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Tue December 05 2023

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NZ looks into impact of ‘gig’ economy

26 Nov 19 The New Zealand government is looking into the introduction of better protections for workers as the ‘gig’ economy expands.

It is seeking feedback on options to protect workers working in vulnerable situations across all industries including construction.

“All New Zealanders deserve good jobs, decent work conditions and fair remuneration, yet some of our most vulnerable workers are being left behind,” said workplace relations and safety minister Iain Lees-Galloway. “To protect vulnerable contractors, we’re consulting on changes to improve contractors’ rights, and want to hear the public’s views.”

In New Zealand, workers can be hired as employees or contractors. Employees receive minimum standards laid out in employment law, while contractors often have greater flexibility and independence. The government said that cver five per cent of New Zealand workers are contractors and that such contracting arrangements are likely to become more common with the changing nature of work and the expansion of the ‘gig’ economy.

“While contracting works well for many people, we are hearing increasing reports about vulnerable workers in contracting situations where they are working long hours, earning less than the minimum wage per hour, are dependent on one business for all their income, or have no power to negotiate better arrangements,” said Lees-Galloway. “There are two particular situations that we are concerned about; workers who have been misclassified as contractors rather than employees so are missing out on their rightful employment entitlements, and workers who are in the ‘grey zone’ between contractor and employee status.”

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Misclassification has been found to occur in many sectors, including construction.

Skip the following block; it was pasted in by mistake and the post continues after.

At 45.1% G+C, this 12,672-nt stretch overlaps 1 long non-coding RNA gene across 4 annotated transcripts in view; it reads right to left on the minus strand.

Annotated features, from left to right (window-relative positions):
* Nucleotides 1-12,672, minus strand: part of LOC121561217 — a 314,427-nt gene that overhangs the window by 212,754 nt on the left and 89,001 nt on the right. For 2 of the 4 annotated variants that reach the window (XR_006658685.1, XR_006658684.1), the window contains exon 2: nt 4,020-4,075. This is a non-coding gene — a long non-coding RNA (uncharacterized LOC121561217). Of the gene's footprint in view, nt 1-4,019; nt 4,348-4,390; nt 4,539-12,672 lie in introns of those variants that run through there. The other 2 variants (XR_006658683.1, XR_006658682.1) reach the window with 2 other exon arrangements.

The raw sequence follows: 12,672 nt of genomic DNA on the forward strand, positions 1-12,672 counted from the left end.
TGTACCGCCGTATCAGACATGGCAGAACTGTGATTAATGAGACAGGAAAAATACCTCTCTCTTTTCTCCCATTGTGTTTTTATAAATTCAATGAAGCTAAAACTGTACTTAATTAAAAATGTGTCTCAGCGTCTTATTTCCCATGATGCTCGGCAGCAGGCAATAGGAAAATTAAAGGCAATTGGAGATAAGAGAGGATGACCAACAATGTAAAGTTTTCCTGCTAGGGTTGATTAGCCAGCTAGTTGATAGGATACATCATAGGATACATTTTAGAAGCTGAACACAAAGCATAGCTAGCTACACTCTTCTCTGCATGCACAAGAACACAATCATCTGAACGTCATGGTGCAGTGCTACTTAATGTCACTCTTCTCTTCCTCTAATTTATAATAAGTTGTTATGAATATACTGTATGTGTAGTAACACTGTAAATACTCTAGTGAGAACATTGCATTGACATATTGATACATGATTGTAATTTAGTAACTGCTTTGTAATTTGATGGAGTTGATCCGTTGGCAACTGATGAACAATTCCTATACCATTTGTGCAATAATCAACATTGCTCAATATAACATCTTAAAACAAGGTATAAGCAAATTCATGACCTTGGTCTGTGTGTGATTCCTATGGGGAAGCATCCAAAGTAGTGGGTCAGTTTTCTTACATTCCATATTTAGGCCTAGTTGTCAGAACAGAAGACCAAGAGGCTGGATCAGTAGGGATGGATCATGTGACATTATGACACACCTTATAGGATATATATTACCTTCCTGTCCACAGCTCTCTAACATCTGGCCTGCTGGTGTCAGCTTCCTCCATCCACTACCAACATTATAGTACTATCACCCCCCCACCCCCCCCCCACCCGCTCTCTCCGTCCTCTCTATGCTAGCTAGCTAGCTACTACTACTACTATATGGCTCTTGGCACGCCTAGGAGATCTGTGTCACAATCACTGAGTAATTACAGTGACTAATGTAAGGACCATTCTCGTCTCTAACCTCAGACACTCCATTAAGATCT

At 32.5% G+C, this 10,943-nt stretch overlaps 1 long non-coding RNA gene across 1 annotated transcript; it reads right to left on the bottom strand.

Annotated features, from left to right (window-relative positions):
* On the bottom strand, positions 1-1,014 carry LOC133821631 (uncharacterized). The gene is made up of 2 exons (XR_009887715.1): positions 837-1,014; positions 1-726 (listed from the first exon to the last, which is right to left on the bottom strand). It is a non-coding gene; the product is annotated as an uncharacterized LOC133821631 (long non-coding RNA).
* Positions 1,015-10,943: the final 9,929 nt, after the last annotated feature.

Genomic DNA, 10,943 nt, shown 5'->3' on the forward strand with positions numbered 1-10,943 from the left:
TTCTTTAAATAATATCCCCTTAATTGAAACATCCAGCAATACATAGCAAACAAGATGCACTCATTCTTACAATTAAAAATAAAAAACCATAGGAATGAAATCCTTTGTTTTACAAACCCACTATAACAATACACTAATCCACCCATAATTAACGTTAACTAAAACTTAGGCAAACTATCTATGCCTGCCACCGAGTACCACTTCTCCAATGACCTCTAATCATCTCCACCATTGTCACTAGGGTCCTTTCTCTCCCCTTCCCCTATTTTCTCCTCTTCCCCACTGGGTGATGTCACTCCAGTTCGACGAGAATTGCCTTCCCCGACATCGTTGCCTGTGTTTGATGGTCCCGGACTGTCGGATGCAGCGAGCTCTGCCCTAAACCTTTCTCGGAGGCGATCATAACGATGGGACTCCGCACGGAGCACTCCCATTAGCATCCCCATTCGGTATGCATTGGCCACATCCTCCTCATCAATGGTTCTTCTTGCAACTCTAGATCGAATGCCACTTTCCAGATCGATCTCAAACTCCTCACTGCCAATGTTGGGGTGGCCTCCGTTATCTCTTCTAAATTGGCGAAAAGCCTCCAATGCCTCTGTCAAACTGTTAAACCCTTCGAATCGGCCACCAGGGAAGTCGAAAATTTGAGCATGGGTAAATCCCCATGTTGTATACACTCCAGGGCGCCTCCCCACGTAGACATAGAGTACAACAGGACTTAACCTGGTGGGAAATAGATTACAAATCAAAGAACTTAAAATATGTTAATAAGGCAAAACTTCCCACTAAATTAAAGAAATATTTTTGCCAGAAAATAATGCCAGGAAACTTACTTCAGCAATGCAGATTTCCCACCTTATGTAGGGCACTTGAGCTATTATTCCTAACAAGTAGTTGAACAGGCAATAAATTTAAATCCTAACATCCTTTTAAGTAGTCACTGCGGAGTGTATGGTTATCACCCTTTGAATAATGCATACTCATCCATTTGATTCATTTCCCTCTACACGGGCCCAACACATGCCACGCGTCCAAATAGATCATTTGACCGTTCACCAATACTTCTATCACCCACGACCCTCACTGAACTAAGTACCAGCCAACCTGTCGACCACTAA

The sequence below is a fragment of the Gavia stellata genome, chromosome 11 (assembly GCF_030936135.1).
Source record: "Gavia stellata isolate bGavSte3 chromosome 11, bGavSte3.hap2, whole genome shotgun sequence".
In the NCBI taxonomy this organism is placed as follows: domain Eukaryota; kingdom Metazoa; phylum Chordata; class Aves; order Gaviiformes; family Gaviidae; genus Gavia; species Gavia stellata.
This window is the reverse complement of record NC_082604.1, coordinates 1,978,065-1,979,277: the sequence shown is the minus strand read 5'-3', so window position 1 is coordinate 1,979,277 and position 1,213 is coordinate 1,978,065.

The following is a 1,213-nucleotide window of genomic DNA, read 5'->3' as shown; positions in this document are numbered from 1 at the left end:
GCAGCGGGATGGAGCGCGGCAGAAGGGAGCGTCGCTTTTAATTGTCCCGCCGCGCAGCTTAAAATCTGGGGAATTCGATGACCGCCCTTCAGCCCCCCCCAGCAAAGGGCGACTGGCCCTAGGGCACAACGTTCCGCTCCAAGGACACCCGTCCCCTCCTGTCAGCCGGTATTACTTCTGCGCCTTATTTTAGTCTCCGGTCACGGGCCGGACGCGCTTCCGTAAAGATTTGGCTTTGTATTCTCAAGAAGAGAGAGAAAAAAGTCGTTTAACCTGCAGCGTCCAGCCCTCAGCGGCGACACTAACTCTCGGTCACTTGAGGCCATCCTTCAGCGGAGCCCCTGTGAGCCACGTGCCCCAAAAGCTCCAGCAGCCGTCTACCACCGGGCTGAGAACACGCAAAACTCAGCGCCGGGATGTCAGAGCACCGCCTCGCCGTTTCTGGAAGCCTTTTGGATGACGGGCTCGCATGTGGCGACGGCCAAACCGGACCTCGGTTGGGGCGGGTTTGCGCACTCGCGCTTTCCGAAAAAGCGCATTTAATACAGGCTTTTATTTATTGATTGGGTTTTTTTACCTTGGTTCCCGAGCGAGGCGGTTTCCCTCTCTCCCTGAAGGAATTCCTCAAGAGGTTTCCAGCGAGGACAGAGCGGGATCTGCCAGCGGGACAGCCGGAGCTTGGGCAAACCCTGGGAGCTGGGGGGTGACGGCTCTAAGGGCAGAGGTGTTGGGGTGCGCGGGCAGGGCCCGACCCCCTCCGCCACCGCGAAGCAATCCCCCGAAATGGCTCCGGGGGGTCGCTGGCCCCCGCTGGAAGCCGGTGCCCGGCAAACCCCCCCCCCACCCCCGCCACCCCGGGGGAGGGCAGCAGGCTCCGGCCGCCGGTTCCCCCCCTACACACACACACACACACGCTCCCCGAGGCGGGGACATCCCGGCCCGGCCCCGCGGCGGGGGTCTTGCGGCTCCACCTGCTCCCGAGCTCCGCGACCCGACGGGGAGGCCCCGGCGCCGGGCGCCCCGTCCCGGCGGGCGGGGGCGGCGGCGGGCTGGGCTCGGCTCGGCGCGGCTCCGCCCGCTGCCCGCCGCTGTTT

Misclassified workers are those hired as contractors when they are, in substance, employees, either by mistake or to keep costs down. Workers in the ‘grey zone’ share some characteristics with self-employed workers, for example running their own business. They also share some characteristics with employees, for example being highly dependent on one firm for most of their income, or having limited control over their work.

The government is seeking feedback on four groups of possible options for change, which aim to:

  • deter employers from misclassifying workers as contractors and not employees;
  • make it easier for workers to access a determination of their employment status;
  • change who is an employee under New Zealand law; and
  • enhance protections for contractors without making them employees.

“These changes are focused on providing a fair balance between protecting vulnerable contractors, while keeping the flexibility, independence, and other benefits of contracting in arrangements where it works,” said Lees-Galloway.

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